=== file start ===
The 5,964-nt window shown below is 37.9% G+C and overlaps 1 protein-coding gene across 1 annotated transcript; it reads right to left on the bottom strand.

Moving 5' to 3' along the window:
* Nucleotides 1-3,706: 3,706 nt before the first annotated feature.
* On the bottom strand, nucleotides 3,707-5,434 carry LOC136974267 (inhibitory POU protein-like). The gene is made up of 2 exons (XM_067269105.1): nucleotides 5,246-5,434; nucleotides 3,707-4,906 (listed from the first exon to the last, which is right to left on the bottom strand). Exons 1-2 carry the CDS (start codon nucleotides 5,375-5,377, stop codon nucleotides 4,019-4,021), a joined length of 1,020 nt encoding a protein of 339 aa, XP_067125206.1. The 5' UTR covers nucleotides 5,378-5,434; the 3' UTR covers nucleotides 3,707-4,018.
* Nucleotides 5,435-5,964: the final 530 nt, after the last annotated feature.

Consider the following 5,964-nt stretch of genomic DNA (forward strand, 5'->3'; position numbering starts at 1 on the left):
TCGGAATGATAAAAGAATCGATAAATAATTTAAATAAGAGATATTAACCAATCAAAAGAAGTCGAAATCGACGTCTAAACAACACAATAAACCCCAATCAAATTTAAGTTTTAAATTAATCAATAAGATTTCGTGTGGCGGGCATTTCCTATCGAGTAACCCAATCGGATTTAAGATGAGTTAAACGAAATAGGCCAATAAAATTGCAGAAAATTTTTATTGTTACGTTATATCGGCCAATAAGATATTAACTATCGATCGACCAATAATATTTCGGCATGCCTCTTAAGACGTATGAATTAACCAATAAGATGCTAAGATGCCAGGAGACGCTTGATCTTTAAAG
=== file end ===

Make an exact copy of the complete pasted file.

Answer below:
The 5,964-nt window shown below is 37.9% G+C and overlaps 1 protein-coding gene across 1 annotated transcript; it reads right to left on the bottom strand.

Moving 5' to 3' along the window:
* Nucleotides 1-3,706: 3,706 nt before the first annotated feature.
* On the bottom strand, nucleotides 3,707-5,434 carry LOC136974267 (inhibitory POU protein-like). The gene is made up of 2 exons (XM_067269105.1): nucleotides 5,246-5,434; nucleotides 3,707-4,906 (listed from the first exon to the last, which is right to left on the bottom strand). Exons 1-2 carry the CDS (start codon nucleotides 5,375-5,377, stop codon nucleotides 4,019-4,021), a joined length of 1,020 nt encoding a protein of 339 aa, XP_067125206.1. The 5' UTR covers nucleotides 5,378-5,434; the 3' UTR covers nucleotides 3,707-4,018.
* Nucleotides 5,435-5,964: the final 530 nt, after the last annotated feature.

Consider the following 5,964-nt stretch of genomic DNA (forward strand, 5'->3'; position numbering starts at 1 on the left):
TCGGAATGATAAAAGAATCGATAAATAATTTAAATAAGAGATATTAACCAATCAAAAGAAGTCGAAATCGACGTCTAAACAACACAATAAACCCCAATCAAATTTAAGTTTTAAATTAATCAATAAGATTTCGTGTGGCGGGCATTTCCTATCGAGTAACCCAATCGGATTTAAGATGAGTTAAACGAAATAGGCCAATAAAATTGCAGAAAATTTTTATTGTTACGTTATATCGGCCAATAAGATATTAACTATCGATCGACCAATAATATTTCGGCATGCCTCTTAAGACGTATGAATTAACCAATAAGATGCTAAGATGCCAGGAGACGCTTGATCTTTAAAG